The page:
It upset me that the author seemed to present no solutions or suggestions to the various – incredibly real and valid – issues within the Skule community. More specifically, they broadly accused the entire community of not recognizing any issues – again, something I would argue is not an opinion but a point that simply isn’t true. One point that may not be known to some of the younger years is the relatively recent changes to songs and chants. Many songs have been cut entirely from F!rosh week because of their offensive and often sexist tones, while others have been modified. In 2015, a contest was put forward for new verses for Godiva’s Hymn, as many were outdated and no longer representative of the Skule community. For both the 1T6 and 1T7 F!rosh weeks, changes have been made so that instead of saying “Who do we hate?” we instead say “Who do we irritate?” in reference to “Artscis” or arts and science students, based on feedback from students. Something to note is that these changes do take time to implement and I think it does fall on the prominent and visible leaders (“leedurs”) to ensure these things do happen and get carried out into the community as whole. In that case, maybe enough isn’t being done by said leedurs and how these changes are carried out needs to be evaluated. However, that is simply scratching the surface of the changes made. Efforts to destigmatize mental health have increased, especially in the past two years with the Mental Wellness directorship position being created. Queer Sphere is a new club within Skule to raise LGBTQ+ awareness and have run successful events already. To say that Skuligans aren’t aware of the flaws within the community or that nothing is being done to address them completely dismisses the hard work students have put in, especially in the last few years. We have a long way to go, certainly, but that doesn’t mean tremendous progress hasn’t been made and its impacts being felt.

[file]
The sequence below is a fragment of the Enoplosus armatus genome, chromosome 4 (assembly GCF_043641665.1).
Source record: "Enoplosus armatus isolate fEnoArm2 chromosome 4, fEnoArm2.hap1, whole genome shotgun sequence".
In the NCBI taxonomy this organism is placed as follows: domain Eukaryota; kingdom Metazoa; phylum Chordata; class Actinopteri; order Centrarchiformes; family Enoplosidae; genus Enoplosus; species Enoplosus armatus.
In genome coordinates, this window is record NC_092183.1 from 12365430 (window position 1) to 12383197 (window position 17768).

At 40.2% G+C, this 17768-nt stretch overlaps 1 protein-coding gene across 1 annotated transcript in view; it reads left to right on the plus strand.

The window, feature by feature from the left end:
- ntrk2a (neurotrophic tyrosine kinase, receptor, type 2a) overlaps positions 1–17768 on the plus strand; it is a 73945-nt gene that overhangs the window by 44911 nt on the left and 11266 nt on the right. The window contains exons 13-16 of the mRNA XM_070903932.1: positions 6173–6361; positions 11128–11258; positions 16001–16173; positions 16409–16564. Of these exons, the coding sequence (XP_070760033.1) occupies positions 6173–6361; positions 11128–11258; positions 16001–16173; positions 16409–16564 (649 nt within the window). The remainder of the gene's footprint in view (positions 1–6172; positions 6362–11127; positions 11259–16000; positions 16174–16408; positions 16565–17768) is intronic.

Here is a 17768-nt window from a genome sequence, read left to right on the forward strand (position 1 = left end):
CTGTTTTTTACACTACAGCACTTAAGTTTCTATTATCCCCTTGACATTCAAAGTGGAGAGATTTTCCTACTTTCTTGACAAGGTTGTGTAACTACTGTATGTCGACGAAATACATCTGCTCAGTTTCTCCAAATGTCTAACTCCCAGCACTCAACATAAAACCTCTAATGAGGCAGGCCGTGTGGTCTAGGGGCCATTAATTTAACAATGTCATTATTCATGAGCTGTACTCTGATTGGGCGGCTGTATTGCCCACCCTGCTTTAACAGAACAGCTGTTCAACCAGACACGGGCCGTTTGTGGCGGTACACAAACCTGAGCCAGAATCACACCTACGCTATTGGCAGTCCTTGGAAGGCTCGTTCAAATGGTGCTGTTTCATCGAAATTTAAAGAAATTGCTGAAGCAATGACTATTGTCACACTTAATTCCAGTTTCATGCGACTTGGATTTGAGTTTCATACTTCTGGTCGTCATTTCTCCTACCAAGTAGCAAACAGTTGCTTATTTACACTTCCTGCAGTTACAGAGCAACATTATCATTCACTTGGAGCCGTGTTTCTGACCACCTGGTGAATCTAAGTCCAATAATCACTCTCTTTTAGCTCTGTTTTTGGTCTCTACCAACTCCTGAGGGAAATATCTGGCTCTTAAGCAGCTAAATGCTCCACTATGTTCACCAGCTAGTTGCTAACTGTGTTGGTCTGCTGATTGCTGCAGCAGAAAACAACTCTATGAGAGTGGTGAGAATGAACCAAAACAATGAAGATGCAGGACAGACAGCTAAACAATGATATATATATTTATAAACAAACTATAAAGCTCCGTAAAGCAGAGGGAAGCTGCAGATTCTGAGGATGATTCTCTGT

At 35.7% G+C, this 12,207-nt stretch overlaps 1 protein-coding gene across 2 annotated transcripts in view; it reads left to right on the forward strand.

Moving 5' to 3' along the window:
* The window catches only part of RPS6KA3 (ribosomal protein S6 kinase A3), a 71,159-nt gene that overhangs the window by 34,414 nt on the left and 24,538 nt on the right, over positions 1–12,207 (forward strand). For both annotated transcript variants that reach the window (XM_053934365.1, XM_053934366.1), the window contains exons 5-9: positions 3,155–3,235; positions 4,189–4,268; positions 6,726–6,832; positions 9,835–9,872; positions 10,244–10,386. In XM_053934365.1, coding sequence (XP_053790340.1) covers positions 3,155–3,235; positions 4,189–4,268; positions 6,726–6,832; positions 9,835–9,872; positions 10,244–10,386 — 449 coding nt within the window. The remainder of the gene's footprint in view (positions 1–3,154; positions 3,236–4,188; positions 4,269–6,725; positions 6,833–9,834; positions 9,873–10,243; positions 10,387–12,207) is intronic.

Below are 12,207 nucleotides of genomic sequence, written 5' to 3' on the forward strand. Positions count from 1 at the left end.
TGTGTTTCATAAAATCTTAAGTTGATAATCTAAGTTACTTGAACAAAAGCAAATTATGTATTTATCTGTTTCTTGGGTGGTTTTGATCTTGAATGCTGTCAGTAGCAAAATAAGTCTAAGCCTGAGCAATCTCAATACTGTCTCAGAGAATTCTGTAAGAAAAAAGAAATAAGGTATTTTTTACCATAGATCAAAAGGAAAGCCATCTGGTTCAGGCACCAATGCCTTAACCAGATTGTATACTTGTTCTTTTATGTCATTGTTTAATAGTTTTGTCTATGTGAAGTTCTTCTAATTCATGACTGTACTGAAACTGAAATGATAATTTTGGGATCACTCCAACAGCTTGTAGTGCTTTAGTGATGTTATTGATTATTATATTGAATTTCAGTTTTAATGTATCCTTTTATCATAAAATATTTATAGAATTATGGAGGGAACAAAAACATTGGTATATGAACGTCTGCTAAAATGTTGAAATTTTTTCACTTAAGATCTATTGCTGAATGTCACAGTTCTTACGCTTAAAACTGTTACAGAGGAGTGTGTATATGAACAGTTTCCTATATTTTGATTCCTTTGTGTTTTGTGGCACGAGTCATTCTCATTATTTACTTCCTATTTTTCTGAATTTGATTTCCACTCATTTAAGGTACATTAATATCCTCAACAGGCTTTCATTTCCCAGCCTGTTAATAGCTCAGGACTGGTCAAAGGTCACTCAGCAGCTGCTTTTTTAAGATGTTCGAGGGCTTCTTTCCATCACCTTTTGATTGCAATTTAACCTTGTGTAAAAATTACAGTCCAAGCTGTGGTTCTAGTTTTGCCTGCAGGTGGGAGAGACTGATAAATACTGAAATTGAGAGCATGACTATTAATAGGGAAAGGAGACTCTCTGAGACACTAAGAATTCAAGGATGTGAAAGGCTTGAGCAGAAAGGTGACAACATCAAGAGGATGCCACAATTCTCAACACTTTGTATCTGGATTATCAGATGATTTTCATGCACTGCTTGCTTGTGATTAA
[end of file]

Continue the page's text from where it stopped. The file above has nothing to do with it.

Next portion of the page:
Another change that happened in F!rosh Week 1T8 was to the mysterious cards the author mentioned early in the piece. Yes, in past years they were given to more outgoing students and told to keep it on the down low. However, this year, leedurs were encouraged to give cards to a variety of students and to tell frosh to ask their peers about what it meant. The cards were redesigned so that more than one card was required to fully decode the message, so that frosh would have to talk to others. This was done to not only encourage frosh to talk to frosh from other groups, but also so that more people would have the opportunity to make it to the event. Was this a success? I don’t know. I would have to talk to frosh about it, or perhaps the organizers of the event, to see if it made any difference. I hope it would have.
Overall, I think the author did a good job at pointing out many issues, some of which I don’t have the time right now to research further, such as those regarding Bnad Leedurs, B&G and BoD elections, and about international vs. domestic student involvement in different clubs. However, I think that overall, the article discredits so much work Skuligans have done and is paying off. It doesn’t appear that the author tried to consider what’s being done by leaders within the community, or ask what changes are planned.
It is obvious that the article has already sparked debate. However, for there to be real change, there obviously must be real action taken by student leaders, and that only comes from constructive criticism and honest feedback. Complaining about things will do nothing, especially if one is bitter about issues. I encourage all students to look at the groups or communities they are involved in within Skule and ask themselves if they’re doing enough. If they’ve reached out to underrepresented groups. If they’re asking for constructive feedback. If how they perceive themselves is different than how others perceive them. And to not only discuss questions such as those, but to act on them. We are all part of Skule, and we can all make it better. Yes, the onus may be on specific Skule leedurs to spearhead major projects, but never doubt your influence.